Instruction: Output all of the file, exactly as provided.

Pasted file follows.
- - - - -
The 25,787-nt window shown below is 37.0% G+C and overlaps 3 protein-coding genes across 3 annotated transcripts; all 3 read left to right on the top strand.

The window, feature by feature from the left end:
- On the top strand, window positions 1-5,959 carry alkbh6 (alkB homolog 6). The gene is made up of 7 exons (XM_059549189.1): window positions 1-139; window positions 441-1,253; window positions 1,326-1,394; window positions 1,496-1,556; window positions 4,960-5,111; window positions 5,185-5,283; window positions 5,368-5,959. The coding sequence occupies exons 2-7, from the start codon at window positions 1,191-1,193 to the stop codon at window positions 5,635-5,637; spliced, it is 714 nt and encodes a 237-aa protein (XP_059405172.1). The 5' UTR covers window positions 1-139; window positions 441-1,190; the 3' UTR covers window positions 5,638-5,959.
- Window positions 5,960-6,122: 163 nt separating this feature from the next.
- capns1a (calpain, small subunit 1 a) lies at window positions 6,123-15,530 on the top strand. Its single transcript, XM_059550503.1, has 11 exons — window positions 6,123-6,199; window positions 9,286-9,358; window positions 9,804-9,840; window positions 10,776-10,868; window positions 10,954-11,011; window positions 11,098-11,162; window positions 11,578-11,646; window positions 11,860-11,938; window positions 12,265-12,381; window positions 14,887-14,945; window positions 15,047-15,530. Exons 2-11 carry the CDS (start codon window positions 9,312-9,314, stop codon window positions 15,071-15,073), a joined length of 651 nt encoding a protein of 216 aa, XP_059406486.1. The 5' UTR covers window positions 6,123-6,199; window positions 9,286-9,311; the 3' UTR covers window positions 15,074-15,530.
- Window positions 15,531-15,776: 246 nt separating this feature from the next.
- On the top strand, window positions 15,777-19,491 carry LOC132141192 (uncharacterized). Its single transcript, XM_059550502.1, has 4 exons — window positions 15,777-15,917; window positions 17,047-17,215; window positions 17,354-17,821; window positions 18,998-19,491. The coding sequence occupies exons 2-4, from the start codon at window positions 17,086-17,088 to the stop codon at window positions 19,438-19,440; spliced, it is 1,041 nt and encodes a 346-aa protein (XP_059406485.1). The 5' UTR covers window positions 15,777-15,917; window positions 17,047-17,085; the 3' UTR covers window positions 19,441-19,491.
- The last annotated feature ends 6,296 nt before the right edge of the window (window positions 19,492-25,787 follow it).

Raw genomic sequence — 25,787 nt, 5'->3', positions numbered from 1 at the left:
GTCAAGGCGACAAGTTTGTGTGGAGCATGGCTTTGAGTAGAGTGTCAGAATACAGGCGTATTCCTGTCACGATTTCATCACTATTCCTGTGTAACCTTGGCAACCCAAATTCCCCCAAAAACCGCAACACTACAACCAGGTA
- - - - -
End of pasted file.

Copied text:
The 25,787-nt window shown below is 37.0% G+C and overlaps 3 protein-coding genes across 3 annotated transcripts; all 3 read left to right on the top strand.

The window, feature by feature from the left end:
- On the top strand, window positions 1-5,959 carry alkbh6 (alkB homolog 6). The gene is made up of 7 exons (XM_059549189.1): window positions 1-139; window positions 441-1,253; window positions 1,326-1,394; window positions 1,496-1,556; window positions 4,960-5,111; window positions 5,185-5,283; window positions 5,368-5,959. The coding sequence occupies exons 2-7, from the start codon at window positions 1,191-1,193 to the stop codon at window positions 5,635-5,637; spliced, it is 714 nt and encodes a 237-aa protein (XP_059405172.1). The 5' UTR covers window positions 1-139; window positions 441-1,190; the 3' UTR covers window positions 5,638-5,959.
- Window positions 5,960-6,122: 163 nt separating this feature from the next.
- capns1a (calpain, small subunit 1 a) lies at window positions 6,123-15,530 on the top strand. Its single transcript, XM_059550503.1, has 11 exons — window positions 6,123-6,199; window positions 9,286-9,358; window positions 9,804-9,840; window positions 10,776-10,868; window positions 10,954-11,011; window positions 11,098-11,162; window positions 11,578-11,646; window positions 11,860-11,938; window positions 12,265-12,381; window positions 14,887-14,945; window positions 15,047-15,530. Exons 2-11 carry the CDS (start codon window positions 9,312-9,314, stop codon window positions 15,071-15,073), a joined length of 651 nt encoding a protein of 216 aa, XP_059406486.1. The 5' UTR covers window positions 6,123-6,199; window positions 9,286-9,311; the 3' UTR covers window positions 15,074-15,530.
- Window positions 15,531-15,776: 246 nt separating this feature from the next.
- On the top strand, window positions 15,777-19,491 carry LOC132141192 (uncharacterized). Its single transcript, XM_059550502.1, has 4 exons — window positions 15,777-15,917; window positions 17,047-17,215; window positions 17,354-17,821; window positions 18,998-19,491. The coding sequence occupies exons 2-4, from the start codon at window positions 17,086-17,088 to the stop codon at window positions 19,438-19,440; spliced, it is 1,041 nt and encodes a 346-aa protein (XP_059406485.1). The 5' UTR covers window positions 15,777-15,917; window positions 17,047-17,085; the 3' UTR covers window positions 19,441-19,491.
- The last annotated feature ends 6,296 nt before the right edge of the window (window positions 19,492-25,787 follow it).

Raw genomic sequence — 25,787 nt, 5'->3', positions numbered from 1 at the left:
GTCAAGGCGACAAGTTTGTGTGGAGCATGGCTTTGAGTAGAGTGTCAGAATACAGGCGTATTCCTGTCACGATTTCATCACTATTCCTGTGTAACCTTGGCAACCCAAATTCCCCCAAAAACCGCAACACTACAACCAGGTA